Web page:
Ayurveda & mental health with Andrew Stenberg
Andrew Stenberg, one of Australia’s leading Ayurvedic practitioners, met with the Yoga and Psychology Sangha in Mullumbimby last night to talk to us about Maharishi Ayurveda and Mental Health. He said his aim was not only to give us information, but also to have us leave happier than when we arrived. And I think he succeeded, and not only because of the way he helped us to pronounce Ayurveda…..
(you get the rest right?)
Andrew described the 3 controlling principles of Ayurveda; vata, pitta and kapha. From a mental health perspective, an imbalance of vata is associated with anxiety, pitta with anger and kapha with depression. He recommended some valuable tools for us to use for ourselves and our clients, including music, aromas and tea. Andrew particularly recommended Rain Melody music (Gandharva Veda), which promotes calm and bliss. I can attest to this…. this morning I played this CD on repeat, and my children and I had the most serene morning together…. it was indeed blissful!
Maharishi Ayurveda highlights the importance of a daily routine, digesting food for nourishment, adequate quality sleep and daily meditation to help us on our way to a healthier, happier life and the path to enlightenment. Andrew described for us a daily routine that adheres to these ideals which included:
- Adequate and regular rest – ideally in bed by 10pm and up by 6am, as this fits with the cycles of the laws of nature
- Start the day with a glass of room temperature water followed by a visit to the toilet. Then scape your tongue to remove the plaque build up from the night before.
- Meditate regularly
- Exercise regularly – at least 20 minutes of brisk walking every other day, breathing through the nose.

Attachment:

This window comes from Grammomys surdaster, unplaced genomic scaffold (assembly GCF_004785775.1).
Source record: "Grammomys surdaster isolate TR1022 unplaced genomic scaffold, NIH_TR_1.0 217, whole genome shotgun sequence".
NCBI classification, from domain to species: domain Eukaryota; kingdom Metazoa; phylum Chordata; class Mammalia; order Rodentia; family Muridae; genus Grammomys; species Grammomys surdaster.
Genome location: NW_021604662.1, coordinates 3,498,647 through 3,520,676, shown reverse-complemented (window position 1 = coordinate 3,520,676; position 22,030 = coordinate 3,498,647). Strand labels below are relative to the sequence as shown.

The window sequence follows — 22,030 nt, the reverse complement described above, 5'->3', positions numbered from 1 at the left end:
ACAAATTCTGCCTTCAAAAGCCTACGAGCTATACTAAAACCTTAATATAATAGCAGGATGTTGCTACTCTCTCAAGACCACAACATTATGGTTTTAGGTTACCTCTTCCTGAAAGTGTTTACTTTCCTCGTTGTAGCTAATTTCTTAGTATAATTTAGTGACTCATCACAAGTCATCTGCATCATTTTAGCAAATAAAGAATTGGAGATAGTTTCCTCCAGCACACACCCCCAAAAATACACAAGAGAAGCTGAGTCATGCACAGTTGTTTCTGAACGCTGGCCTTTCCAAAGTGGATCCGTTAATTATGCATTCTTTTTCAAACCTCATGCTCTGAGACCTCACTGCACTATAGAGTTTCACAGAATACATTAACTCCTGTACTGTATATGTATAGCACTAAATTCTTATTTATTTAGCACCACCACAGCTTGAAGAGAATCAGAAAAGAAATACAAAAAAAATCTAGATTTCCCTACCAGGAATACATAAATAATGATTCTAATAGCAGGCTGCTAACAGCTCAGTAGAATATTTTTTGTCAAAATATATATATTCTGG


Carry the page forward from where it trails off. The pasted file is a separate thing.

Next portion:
- Eat in a settled way – if we’re busy while we’re eating, blood flows to the brain instead of the stomach and digestion in inefficient, which can result in various ill effects over time.
Recommended while eating is: listening to beautiful music, uplifting conversation, silence, and/or sitting quietly for 5-10 minutes after eating to complete digestion. Not recommended while eating is – reading, using the computer or watching TV, ‘important’ discussions, upsets or hurrying, or cold drinks or excess fluids near meals
Andrew is currently studying a further Masters degree at the Maharishi University in the US, however is in Australia for a short time, travelling, conducting workshops and seeing private clients. Andrew can be contacted at firstname.lastname@example.org.
WANT MORE LIKE THIS IN YOUR INBOX?
It is thought that Patañjali was an ancient sage who wrote down the vedic knowledge of the time into sūtras, so they could be handed down orally from teacher to student. These sūtras comprise of a series of experiments or practices that are designed to realise the...
When I tell people I teach iRest Meditation, they often ask me if I teach yoga as well.The answer is YES! iRest Meditation IS yoga.But I understand the confusion. While yoga is an ancient contemplative practice, it's also a multi-million dollar industry that...
Stress. We all feel it. But what is it? Having a deeper understanding of stress can help us to overcome and manage its adverse effects on our body and mind. Signs and Symptoms of Stress The psychological symptoms of stress include feeling overwhelmed, worry, fear,...